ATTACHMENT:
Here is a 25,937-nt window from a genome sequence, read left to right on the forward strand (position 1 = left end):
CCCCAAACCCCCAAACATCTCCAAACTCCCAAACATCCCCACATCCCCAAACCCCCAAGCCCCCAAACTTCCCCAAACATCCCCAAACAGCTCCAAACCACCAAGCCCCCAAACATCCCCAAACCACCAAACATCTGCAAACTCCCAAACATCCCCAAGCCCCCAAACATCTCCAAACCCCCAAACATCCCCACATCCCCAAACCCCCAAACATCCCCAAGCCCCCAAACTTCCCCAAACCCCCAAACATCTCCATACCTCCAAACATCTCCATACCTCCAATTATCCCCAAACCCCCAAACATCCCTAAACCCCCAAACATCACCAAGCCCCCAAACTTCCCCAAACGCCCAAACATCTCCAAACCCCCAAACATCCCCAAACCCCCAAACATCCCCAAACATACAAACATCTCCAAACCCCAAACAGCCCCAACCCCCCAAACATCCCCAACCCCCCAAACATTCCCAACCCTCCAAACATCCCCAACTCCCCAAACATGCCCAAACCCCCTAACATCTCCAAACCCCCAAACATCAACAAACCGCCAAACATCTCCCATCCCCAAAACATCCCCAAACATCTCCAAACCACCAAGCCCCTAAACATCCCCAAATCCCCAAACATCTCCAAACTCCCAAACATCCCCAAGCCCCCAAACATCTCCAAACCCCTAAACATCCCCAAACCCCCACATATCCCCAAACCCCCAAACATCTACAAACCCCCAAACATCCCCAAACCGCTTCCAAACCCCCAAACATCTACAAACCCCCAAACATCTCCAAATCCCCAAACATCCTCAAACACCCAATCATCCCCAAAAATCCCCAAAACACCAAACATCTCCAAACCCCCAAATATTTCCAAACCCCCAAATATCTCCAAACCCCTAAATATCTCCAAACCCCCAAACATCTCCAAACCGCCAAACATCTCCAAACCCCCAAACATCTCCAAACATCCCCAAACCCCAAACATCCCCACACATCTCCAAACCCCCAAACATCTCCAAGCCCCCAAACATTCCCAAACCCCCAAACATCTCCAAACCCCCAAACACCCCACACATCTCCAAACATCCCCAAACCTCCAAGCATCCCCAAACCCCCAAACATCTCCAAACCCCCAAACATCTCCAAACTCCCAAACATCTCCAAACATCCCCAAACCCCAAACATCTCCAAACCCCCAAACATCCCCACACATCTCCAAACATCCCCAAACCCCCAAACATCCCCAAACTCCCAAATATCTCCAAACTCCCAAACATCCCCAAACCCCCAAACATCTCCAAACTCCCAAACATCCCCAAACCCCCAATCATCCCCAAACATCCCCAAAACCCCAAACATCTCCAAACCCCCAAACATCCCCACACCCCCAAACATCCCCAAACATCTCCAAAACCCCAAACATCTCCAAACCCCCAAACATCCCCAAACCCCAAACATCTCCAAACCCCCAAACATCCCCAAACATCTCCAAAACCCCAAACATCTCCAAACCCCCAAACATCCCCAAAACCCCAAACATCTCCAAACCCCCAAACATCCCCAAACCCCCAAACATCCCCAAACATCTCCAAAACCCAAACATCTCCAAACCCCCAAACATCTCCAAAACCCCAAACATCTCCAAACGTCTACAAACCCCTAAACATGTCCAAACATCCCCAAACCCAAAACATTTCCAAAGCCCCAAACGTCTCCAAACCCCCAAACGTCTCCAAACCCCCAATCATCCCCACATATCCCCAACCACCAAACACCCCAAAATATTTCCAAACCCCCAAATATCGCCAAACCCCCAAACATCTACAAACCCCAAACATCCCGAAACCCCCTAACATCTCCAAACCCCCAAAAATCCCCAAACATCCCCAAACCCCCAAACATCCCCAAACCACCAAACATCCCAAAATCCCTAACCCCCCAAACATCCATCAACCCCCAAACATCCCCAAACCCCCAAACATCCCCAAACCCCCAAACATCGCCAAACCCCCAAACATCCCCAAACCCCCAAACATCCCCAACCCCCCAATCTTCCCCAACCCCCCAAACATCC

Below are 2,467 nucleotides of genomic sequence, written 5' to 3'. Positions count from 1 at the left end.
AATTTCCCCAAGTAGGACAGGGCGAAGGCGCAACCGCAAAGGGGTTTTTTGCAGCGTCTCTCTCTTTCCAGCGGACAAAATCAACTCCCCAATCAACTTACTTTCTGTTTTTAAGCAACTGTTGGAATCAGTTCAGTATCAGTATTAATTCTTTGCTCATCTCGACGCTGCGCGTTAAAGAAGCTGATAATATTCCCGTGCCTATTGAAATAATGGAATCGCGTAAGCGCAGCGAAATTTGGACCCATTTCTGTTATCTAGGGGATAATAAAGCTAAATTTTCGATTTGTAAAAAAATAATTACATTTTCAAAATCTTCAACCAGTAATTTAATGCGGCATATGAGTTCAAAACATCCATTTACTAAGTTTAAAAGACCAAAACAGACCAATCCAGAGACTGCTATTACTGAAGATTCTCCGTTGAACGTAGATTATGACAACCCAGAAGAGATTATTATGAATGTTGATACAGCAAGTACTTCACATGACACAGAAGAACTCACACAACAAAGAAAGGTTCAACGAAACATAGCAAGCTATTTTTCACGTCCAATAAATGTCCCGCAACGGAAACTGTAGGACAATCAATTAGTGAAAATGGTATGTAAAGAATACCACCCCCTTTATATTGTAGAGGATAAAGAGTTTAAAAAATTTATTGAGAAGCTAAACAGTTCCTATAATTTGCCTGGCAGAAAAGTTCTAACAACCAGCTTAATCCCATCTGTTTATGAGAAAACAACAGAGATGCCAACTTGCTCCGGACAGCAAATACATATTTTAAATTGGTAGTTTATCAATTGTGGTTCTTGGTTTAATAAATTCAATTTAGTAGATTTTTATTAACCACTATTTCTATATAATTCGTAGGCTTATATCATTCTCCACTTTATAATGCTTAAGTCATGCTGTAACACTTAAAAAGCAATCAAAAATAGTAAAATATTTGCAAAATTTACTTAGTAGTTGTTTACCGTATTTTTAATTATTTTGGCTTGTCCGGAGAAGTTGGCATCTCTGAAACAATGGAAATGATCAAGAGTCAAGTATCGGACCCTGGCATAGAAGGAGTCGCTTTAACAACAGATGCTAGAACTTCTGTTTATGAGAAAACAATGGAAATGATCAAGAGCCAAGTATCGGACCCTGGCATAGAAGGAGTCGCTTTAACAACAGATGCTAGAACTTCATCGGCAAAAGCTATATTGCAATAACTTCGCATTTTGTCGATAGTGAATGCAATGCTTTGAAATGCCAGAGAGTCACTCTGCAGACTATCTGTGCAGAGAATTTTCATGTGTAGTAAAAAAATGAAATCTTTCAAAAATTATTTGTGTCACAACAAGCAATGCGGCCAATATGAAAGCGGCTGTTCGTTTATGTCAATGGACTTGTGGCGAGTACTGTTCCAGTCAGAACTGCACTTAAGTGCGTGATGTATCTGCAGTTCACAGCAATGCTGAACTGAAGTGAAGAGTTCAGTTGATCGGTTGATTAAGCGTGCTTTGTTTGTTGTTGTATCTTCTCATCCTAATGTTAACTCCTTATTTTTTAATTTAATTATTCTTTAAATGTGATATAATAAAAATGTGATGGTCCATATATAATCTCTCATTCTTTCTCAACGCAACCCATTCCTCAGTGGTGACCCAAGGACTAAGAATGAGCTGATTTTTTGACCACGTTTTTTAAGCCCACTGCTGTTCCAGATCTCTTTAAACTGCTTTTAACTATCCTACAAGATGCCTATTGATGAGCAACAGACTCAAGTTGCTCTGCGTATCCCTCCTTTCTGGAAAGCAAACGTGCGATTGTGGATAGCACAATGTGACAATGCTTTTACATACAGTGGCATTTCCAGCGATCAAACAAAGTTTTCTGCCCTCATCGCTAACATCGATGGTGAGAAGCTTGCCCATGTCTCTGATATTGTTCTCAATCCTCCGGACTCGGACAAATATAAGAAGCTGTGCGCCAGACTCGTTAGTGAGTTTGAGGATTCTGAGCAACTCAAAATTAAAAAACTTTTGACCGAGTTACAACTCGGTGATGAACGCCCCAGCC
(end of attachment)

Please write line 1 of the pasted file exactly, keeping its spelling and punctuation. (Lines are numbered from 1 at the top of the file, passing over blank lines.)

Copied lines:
Here is a 25,937-nt window from a genome sequence, read left to right on the forward strand (position 1 = left end):